Did You Say „African Literature“?
Writing books in a quiet little room, winning international literary prizes and then disappearing into oblivion is not her thing. Chimamanda Ngozi Adichie is the star among Nigeria’s writers and is on a mission. She has become the icon of a polyglot, ethnically mixed generation of young women who move effortlessly between cultures with a few swipes. They are committed to women’s rights and greater social justice around the world. They firmly oppose all forms of sexism and racism. Adichie is a real role model and has an enormous reach thanks to social media. Her TED talk „We should all be feminists“, for example, has attracted 7.5 million viewers to date. Anyone who hears the charismatic Chimamanda Ngozi Adichie speak on YouTube or live on stage will immediately understand why she has so many fans.
A gifted writer and activist:
Her mind is razor-sharp – and so is her language.
She lays the truth on her audience without warning and in a gentle voice. She mercilessly exposes deep-seated prejudices or the unthinking way of talking about „Africans“ and „blacks“. At the same time, however, she also invites us to take a closer look, immerse ourselves in her view of things, and discover more.
Change your perspective
and recognize yourself in the process.
Time and again, Adichie enables a change of perspective: it is a look through the keyhole into an unknown, multi-layered society with unwritten rules and laws. She takes her readers into the world of everyday racism and sexism, entirely effortlessly, almost casually.
Here, she is seen as an inferior migrant from the ex-colonies, and her social status takes another turn for the worse. In the Nigerian diaspora, however, things are not precisely squeamish among themselves either. Origin, education and, above all, the tribal arrogance of the black community make some more equal than others. Back in Nigeria, they are no longer the same. She is the ‚Americanah‘ who has lived a little too long in the USA for the taste of those who stayed at home and, therefore, no longer wants to fit in.
Perhaps it is precisely this socio-political dimension that makes the book an exciting and worthwhile read. At the same time, „Americanah“ is an impressive coming-of-age novel that tells the story of a deeply felt love between two young people. It is a love that gradually spirals into silence and oblivion in the maelstrom of missed opportunities and tragic events. However, it survives and, deep down, sings the song of love.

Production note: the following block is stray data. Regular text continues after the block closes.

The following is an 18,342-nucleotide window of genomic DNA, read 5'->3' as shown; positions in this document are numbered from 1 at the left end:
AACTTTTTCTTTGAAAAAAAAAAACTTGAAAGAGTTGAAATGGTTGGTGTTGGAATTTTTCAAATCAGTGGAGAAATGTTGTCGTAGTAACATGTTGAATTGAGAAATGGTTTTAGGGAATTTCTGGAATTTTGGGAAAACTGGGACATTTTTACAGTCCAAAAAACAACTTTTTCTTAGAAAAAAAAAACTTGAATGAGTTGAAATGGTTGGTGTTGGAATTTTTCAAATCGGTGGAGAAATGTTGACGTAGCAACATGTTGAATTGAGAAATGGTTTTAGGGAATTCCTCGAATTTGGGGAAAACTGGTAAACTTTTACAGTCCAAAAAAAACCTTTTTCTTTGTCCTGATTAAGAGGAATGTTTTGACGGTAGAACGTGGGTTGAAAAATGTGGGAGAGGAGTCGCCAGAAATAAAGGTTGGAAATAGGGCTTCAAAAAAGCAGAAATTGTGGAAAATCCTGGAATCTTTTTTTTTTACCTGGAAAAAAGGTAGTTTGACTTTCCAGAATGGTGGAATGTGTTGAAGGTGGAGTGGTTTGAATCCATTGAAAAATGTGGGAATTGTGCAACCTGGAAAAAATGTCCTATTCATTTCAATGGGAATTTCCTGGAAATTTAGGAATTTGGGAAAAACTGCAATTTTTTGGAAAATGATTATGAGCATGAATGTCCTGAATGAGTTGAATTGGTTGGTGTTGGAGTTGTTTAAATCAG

Adichie is a feminist in the best sense of the worde.
Her credo: a feminist believes in people’s political, social and economic equality. And as long as this is not the case, we do not need to rest on our laurels. Men AND women should become feminists. Only then can something come of it.
Changing the world from Nigeria.
Chimamanda Ngozi Adichie was born in Enugu, Nigeria, in 1977. She grew up in a thoroughly academic environment. Her father was a professor of statistics at the University of Nigeria, Nsukka, and her mother was the first woman to become chancellor of the university. At the age of 19, she moved to the USA to attend Eastern Connecticut State University, where she graduated summa cum laude with a degree in communications and political science. Followed later by a Master’s in Creative Writing at Johns Hopkins University and a Master of Arts in African History at Yale University.
Incidentally, Chimamanda Ngozi Adichie thinks little of the term „African literature“. What should that be? She sees herself as a writer from Nigeria and naturally has her cultural roots there. This includes knowledge of great authors such as Chinua Achebe, Wole Soyinka and Ola Rotimi, to name but a few. However, all these greats did not write „African literature“. They are Africans who are great writers and have created outstanding works. It is all a question of perspective.
The article appeared first as a guest article on feinschwarz
Book: „Americanah“ by Chimamanda Ngozi Adichie, novel, 2014, S. Fischer Verlag, €15.00.
Image 1: Author Chimamanda Ngozi Adichie; Photo: (C) Manny Jefferson